The Northern Lights of Old Longyearbyen

All team members have now returned safe and more or less sound to Longyearbyen and departed for points south and west.

Despite another set of walks with heavy packs in tough terrain, especially between Lusitaniadalen and Deltadalen, where we had a couple of major ravines to cross, plus a significant river, we managed to press on with the scientific work and got a lot of work done and hauled about 120 kg of specimens out on our backs.

We did a lot of fossil hunting in river sections, where we could improve our understanding of when events happened by working bed-by-bed.

Geologists working in Deltadalen

Working on small quarry for microvertebrate remains.

You can see me looking very pleased with a Early Triassic ammonoid in this photo. Otoceras is part of a family of ammonoids that have a quite different external morphology from any other group. The group survived the Late Permian mass extinction but never flourished after the event. This led Dave Jablonski to use them as an example of a ‘dead clade walking’ in his paper developing this idea
Palaeontologist with ?Otoceras

Al holds two parts of a large Early Triassic ammonoid, probably Otoceras.

. The blue skies and T-shirt show that we did have some good weather.

Another example of sunshine is this ‘low winter sun’ shot I was able to capture on CCD during one of my stints on bear watch.

Sunrise over mountains at Deltadalen

The sun rises over mountains to the north during my bear watch stint.

This is not the BBC’s latest nature programme but the armed guard we put up every night as a precaution against polar bear attack. We are certainly not at the apex of the food chain on Svalbard. As we did not have dogs with us, we had no choice but to lose a couple of hours sleep each night on ‘stag’ but it was time to think and observe natural phenomena other than the rocks and fossils.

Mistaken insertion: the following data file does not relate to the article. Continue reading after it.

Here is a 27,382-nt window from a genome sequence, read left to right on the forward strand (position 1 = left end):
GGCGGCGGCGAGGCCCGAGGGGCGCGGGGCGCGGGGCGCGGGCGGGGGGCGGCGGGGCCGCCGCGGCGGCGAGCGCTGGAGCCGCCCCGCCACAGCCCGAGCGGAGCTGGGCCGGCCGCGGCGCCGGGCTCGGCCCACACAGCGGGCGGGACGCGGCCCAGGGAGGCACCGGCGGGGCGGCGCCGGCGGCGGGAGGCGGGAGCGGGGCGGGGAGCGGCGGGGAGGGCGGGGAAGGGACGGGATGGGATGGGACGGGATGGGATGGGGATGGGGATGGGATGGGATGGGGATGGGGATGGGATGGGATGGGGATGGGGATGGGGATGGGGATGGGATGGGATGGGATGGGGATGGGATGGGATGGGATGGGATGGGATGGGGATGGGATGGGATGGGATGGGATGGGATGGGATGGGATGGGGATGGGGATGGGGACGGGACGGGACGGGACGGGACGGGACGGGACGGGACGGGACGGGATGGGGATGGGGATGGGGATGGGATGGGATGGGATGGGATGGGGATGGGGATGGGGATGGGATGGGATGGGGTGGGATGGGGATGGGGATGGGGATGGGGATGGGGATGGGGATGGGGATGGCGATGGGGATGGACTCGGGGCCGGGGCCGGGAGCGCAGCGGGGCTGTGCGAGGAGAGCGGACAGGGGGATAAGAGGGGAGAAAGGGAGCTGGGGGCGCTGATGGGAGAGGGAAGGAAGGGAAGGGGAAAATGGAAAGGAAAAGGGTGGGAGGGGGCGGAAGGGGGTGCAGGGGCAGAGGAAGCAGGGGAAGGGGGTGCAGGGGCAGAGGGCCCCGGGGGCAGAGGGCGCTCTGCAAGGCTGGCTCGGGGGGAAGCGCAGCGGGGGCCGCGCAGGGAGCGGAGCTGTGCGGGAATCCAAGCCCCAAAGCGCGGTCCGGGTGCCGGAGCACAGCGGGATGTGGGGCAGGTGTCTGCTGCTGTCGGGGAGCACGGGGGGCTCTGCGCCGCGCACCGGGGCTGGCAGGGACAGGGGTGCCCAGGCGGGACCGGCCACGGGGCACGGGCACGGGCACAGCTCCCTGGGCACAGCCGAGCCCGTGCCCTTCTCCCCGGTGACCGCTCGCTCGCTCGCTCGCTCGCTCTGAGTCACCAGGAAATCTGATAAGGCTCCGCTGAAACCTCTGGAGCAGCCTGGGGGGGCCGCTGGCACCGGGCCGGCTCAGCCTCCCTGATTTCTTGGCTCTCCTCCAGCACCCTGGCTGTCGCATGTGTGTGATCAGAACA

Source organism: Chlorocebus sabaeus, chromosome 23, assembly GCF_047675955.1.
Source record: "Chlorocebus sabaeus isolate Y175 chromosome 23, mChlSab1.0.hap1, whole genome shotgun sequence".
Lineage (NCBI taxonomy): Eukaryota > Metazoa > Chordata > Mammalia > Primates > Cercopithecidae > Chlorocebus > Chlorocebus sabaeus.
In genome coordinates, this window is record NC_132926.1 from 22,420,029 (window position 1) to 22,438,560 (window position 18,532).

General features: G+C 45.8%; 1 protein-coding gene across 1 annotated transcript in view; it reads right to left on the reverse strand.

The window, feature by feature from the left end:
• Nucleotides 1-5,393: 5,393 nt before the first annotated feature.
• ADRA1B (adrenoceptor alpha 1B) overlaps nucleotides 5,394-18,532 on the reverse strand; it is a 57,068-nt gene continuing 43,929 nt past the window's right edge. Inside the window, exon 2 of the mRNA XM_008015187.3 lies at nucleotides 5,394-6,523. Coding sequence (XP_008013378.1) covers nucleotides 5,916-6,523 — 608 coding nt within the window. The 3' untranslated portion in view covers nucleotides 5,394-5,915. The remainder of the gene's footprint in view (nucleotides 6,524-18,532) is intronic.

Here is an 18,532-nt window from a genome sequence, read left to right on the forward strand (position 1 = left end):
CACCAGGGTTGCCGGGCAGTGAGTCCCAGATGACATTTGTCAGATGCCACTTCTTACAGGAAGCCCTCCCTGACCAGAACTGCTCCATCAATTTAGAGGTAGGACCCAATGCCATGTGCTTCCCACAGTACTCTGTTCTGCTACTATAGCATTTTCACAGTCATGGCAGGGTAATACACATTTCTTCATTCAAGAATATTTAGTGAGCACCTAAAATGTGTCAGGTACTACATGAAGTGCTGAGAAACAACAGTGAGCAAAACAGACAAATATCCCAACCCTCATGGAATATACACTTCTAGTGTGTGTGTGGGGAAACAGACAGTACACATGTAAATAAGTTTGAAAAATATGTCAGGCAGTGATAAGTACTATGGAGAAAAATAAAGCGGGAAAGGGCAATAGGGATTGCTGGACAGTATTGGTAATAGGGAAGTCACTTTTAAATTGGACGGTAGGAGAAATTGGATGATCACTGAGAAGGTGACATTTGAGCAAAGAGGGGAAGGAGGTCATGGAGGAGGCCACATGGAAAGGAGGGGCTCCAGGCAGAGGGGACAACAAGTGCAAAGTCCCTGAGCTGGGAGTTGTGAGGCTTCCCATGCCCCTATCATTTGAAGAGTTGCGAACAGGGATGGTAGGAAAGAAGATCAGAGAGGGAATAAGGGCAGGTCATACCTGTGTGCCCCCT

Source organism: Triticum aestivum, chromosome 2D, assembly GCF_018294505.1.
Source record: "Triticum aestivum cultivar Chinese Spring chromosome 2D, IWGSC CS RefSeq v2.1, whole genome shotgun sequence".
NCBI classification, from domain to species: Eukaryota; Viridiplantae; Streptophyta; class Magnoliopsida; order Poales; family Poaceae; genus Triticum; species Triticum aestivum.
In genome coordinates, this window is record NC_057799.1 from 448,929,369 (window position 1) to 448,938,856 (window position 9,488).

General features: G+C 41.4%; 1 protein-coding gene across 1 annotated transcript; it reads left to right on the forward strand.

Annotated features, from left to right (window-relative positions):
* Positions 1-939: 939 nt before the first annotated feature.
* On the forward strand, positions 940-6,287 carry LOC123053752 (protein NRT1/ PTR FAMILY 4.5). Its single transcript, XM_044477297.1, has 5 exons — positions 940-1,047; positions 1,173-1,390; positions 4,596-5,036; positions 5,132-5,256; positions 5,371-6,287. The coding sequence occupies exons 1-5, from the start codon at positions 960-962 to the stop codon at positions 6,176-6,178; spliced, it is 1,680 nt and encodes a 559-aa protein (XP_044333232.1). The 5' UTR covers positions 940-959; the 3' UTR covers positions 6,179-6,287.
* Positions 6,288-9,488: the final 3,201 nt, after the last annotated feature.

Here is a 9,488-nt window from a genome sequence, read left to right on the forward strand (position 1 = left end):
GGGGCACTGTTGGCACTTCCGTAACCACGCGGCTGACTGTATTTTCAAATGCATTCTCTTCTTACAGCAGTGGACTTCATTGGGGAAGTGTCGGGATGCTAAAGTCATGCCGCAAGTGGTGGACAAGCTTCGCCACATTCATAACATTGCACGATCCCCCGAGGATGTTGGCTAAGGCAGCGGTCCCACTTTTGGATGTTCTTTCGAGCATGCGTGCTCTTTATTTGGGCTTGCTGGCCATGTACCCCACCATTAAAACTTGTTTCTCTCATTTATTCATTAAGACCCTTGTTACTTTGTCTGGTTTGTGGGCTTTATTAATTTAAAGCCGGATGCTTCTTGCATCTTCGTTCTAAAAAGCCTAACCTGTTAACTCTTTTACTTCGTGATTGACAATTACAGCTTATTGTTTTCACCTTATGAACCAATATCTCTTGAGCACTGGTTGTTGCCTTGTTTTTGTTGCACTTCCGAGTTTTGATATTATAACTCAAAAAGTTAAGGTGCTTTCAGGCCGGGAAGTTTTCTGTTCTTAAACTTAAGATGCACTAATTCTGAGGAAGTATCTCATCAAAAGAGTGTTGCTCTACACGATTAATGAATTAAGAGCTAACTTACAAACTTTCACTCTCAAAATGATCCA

We had a 10km walk back over patterned ground, flushes, scree and rivers to our pick-up at Vindodden (Windy Point). We had to relay gear and samples due to the weight. On the final leg out from Lusitaniadalen to our pick up point on the beach at Vindodden we camped at a halfway point in Belvederedalen. I was able to get my bivvy bag out and sleep under the one big star visible, Sol.

Bivvy bag on ground looking across fjord to glacier

The view from my bivvy to the NE. You can see the glacier on the top left.

The only drawback was that I could only have looked more like a seal by having a bivvy bag made of sealskin. Fortunately, bear watch worked! Actually, we never saw a single bear in all our time in the field.

We made it to Vindodden in good time but we knew the wind was picking up from the east, generating waves down the fetch of the fjord. We had already had to scrub one drop-off on the 18th due to such conditions. Vindodden has a number of weekend cabins and huts and it was not reassuring to see the people packing up and getting their boats out of the anchorage. Despite the conditions, our RIB came in ahead of time, we piled kit in and were lifted off to Longyearbyen.

Spent the last day posting off specimens back to our home institutions, eating, drinking and repairing the knackered bits of our bodies. My hands are a mess from tying boots with wet hands and feet a bit sore but otherwise I’m fine.

The one big change between leaving for the field on the 19th and our return on the 25th was that the lights are on in Longyearbyen. Winter and the days of night are coming.

Street lights in Longyearbyen

The street lights now are now on in Longyearbyen.


About Al McGowan

I am a palaeobiologist in my early 40's carrying out research work. I am based in Scotland.
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One Response to The Northern Lights of Old Longyearbyen

  1. westiedad says:

    Fascinating stuff. Sounds a bit more hard core than collecting fossils in New Zealand.

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